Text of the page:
American government, six in business in-
cluding general business, typing I and II,
shorthand I and H, and bookkeeping, four in
home economics including home economics
I, II, III, and IV, four in foreign languages
including Latin I and 11 and Spanish I and II,
four in industrial arts including gene ral shop,
machine woodwork, mechanical drawing, and
advanced drawing, three in music including
choral music, band, and music appreciation,
three years of health and physical education,
and one each of speech, distributive edu-
cation and journalism.
Mrs. Poston explains the legend of the albatross in "The Rime of the Ancient Mariner" to Paul
Jones in a typical English class.
GENERAL PROGRAM IS NON SPECIALIZED COURSE
and Irene Hedgecock perfect their Spanish by hearing
Spanish students, Shelby Isley, Mary Ann Gusler,
N The General program is the basic high
school course. It is for those students who
wishagood, practical education rather than
the specialized academic or vocational work.
The required courses for the General
program are the same as those required for
the Academic program. The differenw be-
Jeanette Setliff improves h e r articulation in
speech class as Miss Knight notes her progress.
the correct pronunciation of Spanish words under the
direction of Mrs. Mitchell.
tweenthe twoprograms lies in the electives
which a student must take. He must take
four electives following a co-ordinated and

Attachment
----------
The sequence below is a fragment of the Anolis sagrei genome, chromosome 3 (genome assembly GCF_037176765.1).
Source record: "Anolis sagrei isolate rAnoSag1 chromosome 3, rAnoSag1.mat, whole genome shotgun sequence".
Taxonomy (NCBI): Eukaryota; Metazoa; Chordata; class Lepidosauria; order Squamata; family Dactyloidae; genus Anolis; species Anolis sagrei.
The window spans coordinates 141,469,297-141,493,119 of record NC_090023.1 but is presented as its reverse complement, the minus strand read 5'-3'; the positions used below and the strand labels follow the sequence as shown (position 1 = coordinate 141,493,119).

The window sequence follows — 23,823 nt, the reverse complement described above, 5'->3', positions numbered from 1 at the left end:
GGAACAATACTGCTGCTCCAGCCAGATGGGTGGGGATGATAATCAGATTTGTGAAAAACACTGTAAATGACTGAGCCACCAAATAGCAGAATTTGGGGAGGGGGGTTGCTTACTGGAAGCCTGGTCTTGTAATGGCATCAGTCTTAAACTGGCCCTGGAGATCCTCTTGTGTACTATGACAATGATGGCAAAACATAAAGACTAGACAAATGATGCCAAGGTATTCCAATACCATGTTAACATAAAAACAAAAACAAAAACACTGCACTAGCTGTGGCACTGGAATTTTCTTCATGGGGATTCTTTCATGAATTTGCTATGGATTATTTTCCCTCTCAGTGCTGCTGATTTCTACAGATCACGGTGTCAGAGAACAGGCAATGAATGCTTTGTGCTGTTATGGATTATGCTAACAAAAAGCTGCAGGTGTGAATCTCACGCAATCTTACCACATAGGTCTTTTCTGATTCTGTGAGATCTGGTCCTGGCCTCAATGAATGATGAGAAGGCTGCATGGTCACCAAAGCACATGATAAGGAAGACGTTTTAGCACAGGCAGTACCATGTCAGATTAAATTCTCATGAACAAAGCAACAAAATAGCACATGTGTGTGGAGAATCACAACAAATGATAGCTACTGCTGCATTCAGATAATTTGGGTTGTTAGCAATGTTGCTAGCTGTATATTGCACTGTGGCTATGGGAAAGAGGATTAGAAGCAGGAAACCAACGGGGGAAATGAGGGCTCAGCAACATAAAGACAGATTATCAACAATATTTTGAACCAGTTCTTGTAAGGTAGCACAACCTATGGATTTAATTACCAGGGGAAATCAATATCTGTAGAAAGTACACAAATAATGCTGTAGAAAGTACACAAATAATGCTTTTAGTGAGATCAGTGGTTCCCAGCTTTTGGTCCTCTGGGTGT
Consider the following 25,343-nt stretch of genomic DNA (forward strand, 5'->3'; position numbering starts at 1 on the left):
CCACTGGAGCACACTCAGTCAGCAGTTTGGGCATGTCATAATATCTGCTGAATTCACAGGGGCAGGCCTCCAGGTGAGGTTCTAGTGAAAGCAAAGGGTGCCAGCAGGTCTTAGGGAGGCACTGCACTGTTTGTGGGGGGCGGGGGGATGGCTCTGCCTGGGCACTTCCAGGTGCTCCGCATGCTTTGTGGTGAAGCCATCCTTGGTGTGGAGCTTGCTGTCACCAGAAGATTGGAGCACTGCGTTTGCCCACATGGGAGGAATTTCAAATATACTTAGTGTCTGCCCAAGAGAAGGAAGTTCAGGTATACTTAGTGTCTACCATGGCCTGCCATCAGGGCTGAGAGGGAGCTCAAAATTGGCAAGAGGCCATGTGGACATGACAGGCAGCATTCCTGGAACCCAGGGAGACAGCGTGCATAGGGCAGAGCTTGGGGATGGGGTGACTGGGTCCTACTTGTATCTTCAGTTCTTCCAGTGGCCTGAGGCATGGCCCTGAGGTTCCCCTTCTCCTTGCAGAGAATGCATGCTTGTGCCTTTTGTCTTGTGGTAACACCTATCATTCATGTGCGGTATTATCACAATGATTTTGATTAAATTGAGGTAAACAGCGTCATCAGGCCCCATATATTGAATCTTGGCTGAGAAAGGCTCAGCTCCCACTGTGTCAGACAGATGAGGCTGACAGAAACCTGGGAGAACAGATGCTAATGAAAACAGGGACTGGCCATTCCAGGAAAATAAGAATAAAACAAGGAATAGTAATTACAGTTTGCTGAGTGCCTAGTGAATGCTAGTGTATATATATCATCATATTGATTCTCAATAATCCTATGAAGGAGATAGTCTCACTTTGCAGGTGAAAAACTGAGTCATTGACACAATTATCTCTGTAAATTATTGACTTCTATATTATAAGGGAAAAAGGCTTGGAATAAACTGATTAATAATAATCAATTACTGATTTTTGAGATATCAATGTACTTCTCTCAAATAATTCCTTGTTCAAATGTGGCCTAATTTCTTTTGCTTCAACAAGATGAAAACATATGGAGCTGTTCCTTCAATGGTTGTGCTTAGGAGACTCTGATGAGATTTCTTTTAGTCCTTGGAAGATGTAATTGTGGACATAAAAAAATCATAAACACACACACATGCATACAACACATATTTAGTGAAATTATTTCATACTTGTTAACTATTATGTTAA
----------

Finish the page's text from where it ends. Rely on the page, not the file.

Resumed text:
sequential pattern of subjects involving
math, science, foreign language, and! or
vocational subjects. Five other electives
must be chosen from any inthe curriculum.
Donna Daniel learns about a Roman wedding
through her Latin translation. V
VOCATIONAL PROGRAM GIVES PRACTICAL TRAINING
Ballots from the mock election are counted by
Carolyn Rakes, Barbara Wyatt, Randy Joyce, David
Akers, and David Jones, members of the American
The Vocational program provides stu-
dents with an opportunity to acquaint them-
selves with the fundamental principles of
business, home economics,industrialarts,
and distributive education.
The required courses of the Vocational
program arethe same as those required for
Under the watchful eye of Mr. Cassady, Jackie
Fudge diagrams a coal shaft in World geography.
An enlightening report on the ancient Egyptians
is given by Jimmy Joyce to the World history class.
the Academic and General. As in the other
two programs th e difference lies in the
electives. The student must choose three
orfour electives from one of the vocational
areas. Also, he must take five or six other
courses from any that are offered in the
Lewis Eanes, Mary Ann Gusler, Mildred Byrd, and
Jimmy Stultz prepare to debate on the presidential
candidates, Mr. Nixon and Mr. Kennedy, with Mrs.
Mitchell serving as moderator.
SELECTED FEW MAY TAKE ADVANCED SUBJECTS
The principle of percentages is demonstrated by
Shirley Bryant and Penny Whitlock as Mr. Smith looks
A few students in the eighth grade are
permitted with parental consent to take al-
gebra 9 or math 9 instead of eighth grade
arithmetic or take the first year of a foreign
language rather than history 8.
The selection of students who are per-
mitted to take this advanced work is based
Two intersecting planes are drawn by B. J. Carter
in solid geometry.
upon such factors as intelligence test scores,
reading t e s t scores, achievement t e s t
scores, and academic standing. The reason
for allowing certain students to take advanced
courses in the eighth grade is to make it
possible for them to take certain advanced
subjects in the twelfth grade. '
Mr. Smith explains how to plot a graph to Frankie Barker and Connie Shelton in algebra class.
CHANGE IS MADE IN GRADUATICN REQUIREMENTS
With Mrs. Eanes, Teresa Moore and Jerry Mabry learn more about the care and feeding of fish
in science class.
Requirements for those students gradu-
ating in 1961 and 1962 are 18 credits. When